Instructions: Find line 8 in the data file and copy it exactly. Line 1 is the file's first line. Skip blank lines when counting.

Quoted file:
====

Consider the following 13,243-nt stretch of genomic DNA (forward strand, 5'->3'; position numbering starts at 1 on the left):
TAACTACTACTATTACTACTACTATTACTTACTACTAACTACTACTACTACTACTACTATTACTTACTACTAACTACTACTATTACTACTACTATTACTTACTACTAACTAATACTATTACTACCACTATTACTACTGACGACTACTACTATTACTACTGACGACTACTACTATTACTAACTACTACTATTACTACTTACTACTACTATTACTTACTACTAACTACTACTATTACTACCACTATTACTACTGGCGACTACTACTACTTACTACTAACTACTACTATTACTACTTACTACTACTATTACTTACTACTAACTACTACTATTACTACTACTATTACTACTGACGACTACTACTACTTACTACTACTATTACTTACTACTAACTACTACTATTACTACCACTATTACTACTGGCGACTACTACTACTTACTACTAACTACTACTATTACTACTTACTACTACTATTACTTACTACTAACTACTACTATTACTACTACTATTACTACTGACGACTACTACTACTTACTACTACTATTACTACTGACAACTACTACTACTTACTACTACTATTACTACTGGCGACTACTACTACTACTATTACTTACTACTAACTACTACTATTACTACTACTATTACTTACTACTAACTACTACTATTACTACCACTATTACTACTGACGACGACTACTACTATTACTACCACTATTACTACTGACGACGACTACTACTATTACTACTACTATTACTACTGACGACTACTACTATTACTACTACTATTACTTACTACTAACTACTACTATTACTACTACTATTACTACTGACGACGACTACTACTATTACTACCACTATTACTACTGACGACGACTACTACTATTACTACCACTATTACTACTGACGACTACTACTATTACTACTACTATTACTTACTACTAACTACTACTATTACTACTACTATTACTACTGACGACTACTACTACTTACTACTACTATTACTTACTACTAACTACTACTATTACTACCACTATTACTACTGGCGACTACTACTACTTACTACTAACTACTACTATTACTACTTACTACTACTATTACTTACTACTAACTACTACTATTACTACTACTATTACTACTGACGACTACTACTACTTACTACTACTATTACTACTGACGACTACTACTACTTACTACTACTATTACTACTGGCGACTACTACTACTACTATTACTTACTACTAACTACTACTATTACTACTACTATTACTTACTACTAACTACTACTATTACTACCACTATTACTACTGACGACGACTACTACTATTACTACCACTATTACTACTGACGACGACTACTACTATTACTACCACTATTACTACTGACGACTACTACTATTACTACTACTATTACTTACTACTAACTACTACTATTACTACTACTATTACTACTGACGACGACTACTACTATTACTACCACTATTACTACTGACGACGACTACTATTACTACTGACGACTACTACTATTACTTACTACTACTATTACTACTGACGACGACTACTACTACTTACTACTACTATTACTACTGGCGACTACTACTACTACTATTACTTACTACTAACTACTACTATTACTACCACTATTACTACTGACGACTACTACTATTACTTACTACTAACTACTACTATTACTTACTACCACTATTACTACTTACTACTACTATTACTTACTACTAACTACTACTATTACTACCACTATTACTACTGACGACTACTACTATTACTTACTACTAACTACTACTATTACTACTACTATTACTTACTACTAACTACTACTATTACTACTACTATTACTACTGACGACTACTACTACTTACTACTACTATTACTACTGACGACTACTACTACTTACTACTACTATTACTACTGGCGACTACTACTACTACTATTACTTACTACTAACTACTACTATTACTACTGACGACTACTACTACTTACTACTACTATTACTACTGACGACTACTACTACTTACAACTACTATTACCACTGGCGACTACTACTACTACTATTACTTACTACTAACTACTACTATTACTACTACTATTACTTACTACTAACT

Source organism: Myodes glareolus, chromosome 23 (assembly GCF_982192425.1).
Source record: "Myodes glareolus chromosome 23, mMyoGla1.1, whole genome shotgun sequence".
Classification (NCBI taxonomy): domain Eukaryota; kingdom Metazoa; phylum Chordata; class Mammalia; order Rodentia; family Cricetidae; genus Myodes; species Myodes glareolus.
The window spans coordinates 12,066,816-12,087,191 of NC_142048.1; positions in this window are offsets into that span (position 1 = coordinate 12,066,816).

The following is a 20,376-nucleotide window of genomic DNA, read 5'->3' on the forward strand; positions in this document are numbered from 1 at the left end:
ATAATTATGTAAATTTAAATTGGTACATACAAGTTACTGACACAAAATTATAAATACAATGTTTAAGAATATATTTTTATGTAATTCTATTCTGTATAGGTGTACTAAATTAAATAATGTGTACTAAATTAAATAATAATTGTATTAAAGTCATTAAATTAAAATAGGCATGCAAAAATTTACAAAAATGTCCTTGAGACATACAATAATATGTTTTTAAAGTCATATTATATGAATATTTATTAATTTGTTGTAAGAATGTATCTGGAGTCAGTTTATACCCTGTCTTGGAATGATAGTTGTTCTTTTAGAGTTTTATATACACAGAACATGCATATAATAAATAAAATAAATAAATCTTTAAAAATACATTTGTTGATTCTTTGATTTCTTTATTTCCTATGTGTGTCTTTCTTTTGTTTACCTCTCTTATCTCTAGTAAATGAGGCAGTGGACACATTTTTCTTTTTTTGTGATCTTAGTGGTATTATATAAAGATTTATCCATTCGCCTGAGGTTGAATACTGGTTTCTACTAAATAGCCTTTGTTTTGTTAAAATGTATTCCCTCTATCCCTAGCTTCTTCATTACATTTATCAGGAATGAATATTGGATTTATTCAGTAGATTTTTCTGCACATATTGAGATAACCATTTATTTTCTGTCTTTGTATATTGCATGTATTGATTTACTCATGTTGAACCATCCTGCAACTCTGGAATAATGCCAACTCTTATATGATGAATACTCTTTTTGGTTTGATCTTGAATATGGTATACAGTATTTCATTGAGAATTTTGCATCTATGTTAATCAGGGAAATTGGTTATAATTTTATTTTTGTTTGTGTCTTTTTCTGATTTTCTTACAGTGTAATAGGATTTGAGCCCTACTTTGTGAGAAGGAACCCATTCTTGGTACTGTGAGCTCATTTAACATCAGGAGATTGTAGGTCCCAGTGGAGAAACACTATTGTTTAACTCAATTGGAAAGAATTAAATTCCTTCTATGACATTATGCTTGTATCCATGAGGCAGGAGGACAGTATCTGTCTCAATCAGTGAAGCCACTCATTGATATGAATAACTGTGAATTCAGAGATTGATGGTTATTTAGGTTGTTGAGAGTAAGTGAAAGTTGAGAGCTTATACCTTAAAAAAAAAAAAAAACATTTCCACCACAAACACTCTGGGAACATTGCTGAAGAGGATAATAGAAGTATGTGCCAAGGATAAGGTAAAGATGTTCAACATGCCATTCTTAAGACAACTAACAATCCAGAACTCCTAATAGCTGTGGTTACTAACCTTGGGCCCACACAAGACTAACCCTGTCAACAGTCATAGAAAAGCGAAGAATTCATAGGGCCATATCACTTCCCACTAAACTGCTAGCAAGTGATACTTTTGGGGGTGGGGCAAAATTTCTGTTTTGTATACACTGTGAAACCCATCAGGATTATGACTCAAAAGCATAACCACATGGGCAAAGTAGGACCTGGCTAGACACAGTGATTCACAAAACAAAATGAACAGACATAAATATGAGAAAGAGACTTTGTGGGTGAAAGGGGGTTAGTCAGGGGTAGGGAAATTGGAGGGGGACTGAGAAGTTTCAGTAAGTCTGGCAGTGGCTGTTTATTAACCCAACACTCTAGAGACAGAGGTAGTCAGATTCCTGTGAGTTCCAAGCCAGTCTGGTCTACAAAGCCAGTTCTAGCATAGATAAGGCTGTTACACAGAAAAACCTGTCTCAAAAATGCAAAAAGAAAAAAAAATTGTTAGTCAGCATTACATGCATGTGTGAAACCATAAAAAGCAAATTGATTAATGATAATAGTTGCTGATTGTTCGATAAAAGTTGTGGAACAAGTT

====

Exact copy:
ATAATTATGTAAATTTAAATTGGTACATACAAGTTACTGACACAAAATTATAAATACAATGTTTAAGAATATATTTTTATGTAATTCTATTCTGTATAGGTGTACTAAATTAAATAATGTGTACTAAATTAAATAATAATTGTATTAAAGTCATTAAATTAAAATAGGCATGCAAAAATTTACAAAAATGTCCTTGAGACATACAATAATATGTTTTTAAAGTCATATTATATGAATATTTATTAATTTGTTGTAAGAATGTATCTGGAGTCAGTTTATACCCTGTCTTGGAATGATAGTTGTTCTTTTAGAGTTTTATATACACAGAACATGCATATAATAAATAAAATAAATAAATCTTTAAAAATACATTTGTTGATTCTTTGATTTCTTTATTTCCTATGTGTGTCTTTCTTTTGTTTACCTCTCTTATCTCTAGTAAATGAGGCAGTGGACACATTTTTCTTTTTTTGTGATCTTAGTGGTATTATATAAAGATTTATCCATTCGCCTGAGGTTGAATACTGGTTTCTACTAAATAGCCTTTGTTTTGTTAAAATGTATTCCCTCTATCCCTAGCTTCTTCATTACATTTATCAGGAATGAATATTGGATTTATTCAGTAGATTTTTCTGCACATATTGAGATAACCATTTATTTTCTGTCTTTGTATATTGCATGTATTGATTTACTCATGTTGAACCATCCTGCAACTCTGGAATAATGCCAACTCTTATATGATGAATACTCTTTTTGGTTTGATCTTGAATATGGTATACAGTATTTCATTGAGAATTTTGCATCTATGTTAATCAGGGAAATTGGTTATAATTTTATTTTTGTTTGTGTCTTTTTCTGATTTTCTTACAGTGTAATAGGATTTGAGCCCTACTTTGTGAGAAGGAACCCATTCTTGGTACTGTGAGCTCATTTAACATCAGGAGATTGTAGGTCCCAGTGGAGAAACACTATTGTTTAACTCAATTGGAAAGAATTAAATTCCTTCTATGACATTATGCTTGTATCCATGAGGCAGGAGGACAGTATCTGTCTCAATCAGTGAAGCCACTCATTGATATGAATAACTGTGAATTCAGAGATTGATGGTTATTTAGGTTGTTGAGAGTAAGTGAAAGTTGAGAGCTTATACCTTAAAAAAAAAAAAAAACATTTCCACCACAAACACTCTGGGAACATTGCTGAAGAGGATAATAGAAGTATGTGCCAAGGATAAGGTAAAGATGTTCAACATGCCATTCTTAAGACAACTAACAATCCAGAACTCCTAATAGCTGTGGTTACTAACCTTGGGCCCACACAAGACTAACCCTGTCAACAGTCATAGAAAAGCGAAGAATTCATAGGGCCATATCACTTCCCACTAAACTGCTAGCAAGTGATACTTTTGGGGGTGGGGCAAAATTTCTGTTTTGTATACACTGTGAAACCCATCAGGATTATGACTCAAAAGCATAACCACATGGGCAAAGTAGGACCTGGCTAGACACAGTGATTCACAAAACAAAATGAACAGACATAAATATGAGAAAGAGACTTTGTGGGTGAAAGGGGGTTAGTCAGGGGTAGGGAAATTGGAGGGGGACTGAGAAGTTTCAGTAAGTCTGGCAGTGGCTGTTTATTAACCCAACACTCTAGAGACAGAGGTAGTCAGATTCCTGTGAGTTCCAAGCCAGTCTGGTCTACAAAGCCAGTTCTAGCATAGATAAGGCTGTTACACAGAAAAACCTGTCTCAAAAATGCAAAAAGAAAAAAAAATTGTTAGTCAGCATTACATGCATGTGTGAAACCATAAAAAGCAAATTGATTAATGATAATAGTTGCTGATTGTTCGATAAAAGTTGTGGAACAAGTT